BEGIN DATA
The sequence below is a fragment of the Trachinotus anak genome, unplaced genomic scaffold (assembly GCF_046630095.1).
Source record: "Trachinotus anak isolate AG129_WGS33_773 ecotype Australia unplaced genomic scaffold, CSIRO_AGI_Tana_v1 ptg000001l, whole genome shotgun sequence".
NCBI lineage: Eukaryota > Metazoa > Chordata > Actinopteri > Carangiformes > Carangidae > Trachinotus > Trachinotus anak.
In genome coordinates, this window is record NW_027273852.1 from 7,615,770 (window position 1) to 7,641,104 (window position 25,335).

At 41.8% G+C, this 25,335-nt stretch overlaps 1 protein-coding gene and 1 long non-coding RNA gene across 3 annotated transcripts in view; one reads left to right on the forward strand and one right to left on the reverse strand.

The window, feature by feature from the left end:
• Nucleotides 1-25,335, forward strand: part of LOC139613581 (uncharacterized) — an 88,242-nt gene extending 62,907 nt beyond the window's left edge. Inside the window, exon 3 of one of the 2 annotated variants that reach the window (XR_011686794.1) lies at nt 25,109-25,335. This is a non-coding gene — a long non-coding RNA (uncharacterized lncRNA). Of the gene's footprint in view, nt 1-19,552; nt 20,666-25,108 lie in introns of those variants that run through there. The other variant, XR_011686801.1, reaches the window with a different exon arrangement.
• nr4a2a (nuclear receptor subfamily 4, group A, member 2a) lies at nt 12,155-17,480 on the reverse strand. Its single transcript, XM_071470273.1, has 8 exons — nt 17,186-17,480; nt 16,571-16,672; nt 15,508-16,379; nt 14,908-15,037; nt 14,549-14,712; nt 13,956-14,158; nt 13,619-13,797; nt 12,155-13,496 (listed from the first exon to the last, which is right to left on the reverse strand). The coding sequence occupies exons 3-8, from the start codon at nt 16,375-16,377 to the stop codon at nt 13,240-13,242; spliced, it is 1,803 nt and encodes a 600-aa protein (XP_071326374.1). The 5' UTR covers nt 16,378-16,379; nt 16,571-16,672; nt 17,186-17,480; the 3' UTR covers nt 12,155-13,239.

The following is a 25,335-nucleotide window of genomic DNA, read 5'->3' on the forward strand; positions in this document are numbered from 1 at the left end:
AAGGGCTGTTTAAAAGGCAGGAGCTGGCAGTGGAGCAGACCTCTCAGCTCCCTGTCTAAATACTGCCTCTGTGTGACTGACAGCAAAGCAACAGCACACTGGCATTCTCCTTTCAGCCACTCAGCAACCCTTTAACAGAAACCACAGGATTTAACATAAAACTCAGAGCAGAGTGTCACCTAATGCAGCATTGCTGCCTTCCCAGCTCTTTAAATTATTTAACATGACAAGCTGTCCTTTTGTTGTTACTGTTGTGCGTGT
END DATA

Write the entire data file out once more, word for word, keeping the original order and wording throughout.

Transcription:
The sequence below is a fragment of the Trachinotus anak genome, unplaced genomic scaffold (assembly GCF_046630095.1).
Source record: "Trachinotus anak isolate AG129_WGS33_773 ecotype Australia unplaced genomic scaffold, CSIRO_AGI_Tana_v1 ptg000001l, whole genome shotgun sequence".
NCBI lineage: Eukaryota > Metazoa > Chordata > Actinopteri > Carangiformes > Carangidae > Trachinotus > Trachinotus anak.
In genome coordinates, this window is record NW_027273852.1 from 7,615,770 (window position 1) to 7,641,104 (window position 25,335).

At 41.8% G+C, this 25,335-nt stretch overlaps 1 protein-coding gene and 1 long non-coding RNA gene across 3 annotated transcripts in view; one reads left to right on the forward strand and one right to left on the reverse strand.

The window, feature by feature from the left end:
• Nucleotides 1-25,335, forward strand: part of LOC139613581 (uncharacterized) — an 88,242-nt gene extending 62,907 nt beyond the window's left edge. Inside the window, exon 3 of one of the 2 annotated variants that reach the window (XR_011686794.1) lies at nt 25,109-25,335. This is a non-coding gene — a long non-coding RNA (uncharacterized lncRNA). Of the gene's footprint in view, nt 1-19,552; nt 20,666-25,108 lie in introns of those variants that run through there. The other variant, XR_011686801.1, reaches the window with a different exon arrangement.
• nr4a2a (nuclear receptor subfamily 4, group A, member 2a) lies at nt 12,155-17,480 on the reverse strand. Its single transcript, XM_071470273.1, has 8 exons — nt 17,186-17,480; nt 16,571-16,672; nt 15,508-16,379; nt 14,908-15,037; nt 14,549-14,712; nt 13,956-14,158; nt 13,619-13,797; nt 12,155-13,496 (listed from the first exon to the last, which is right to left on the reverse strand). The coding sequence occupies exons 3-8, from the start codon at nt 16,375-16,377 to the stop codon at nt 13,240-13,242; spliced, it is 1,803 nt and encodes a 600-aa protein (XP_071326374.1). The 5' UTR covers nt 16,378-16,379; nt 16,571-16,672; nt 17,186-17,480; the 3' UTR covers nt 12,155-13,239.

The following is a 25,335-nucleotide window of genomic DNA, read 5'->3' on the forward strand; positions in this document are numbered from 1 at the left end:
AAGGGCTGTTTAAAAGGCAGGAGCTGGCAGTGGAGCAGACCTCTCAGCTCCCTGTCTAAATACTGCCTCTGTGTGACTGACAGCAAAGCAACAGCACACTGGCATTCTCCTTTCAGCCACTCAGCAACCCTTTAACAGAAACCACAGGATTTAACATAAAACTCAGAGCAGAGTGTCACCTAATGCAGCATTGCTGCCTTCCCAGCTCTTTAAATTATTTAACATGACAAGCTGTCCTTTTGTTGTTACTGTTGTGCGTGT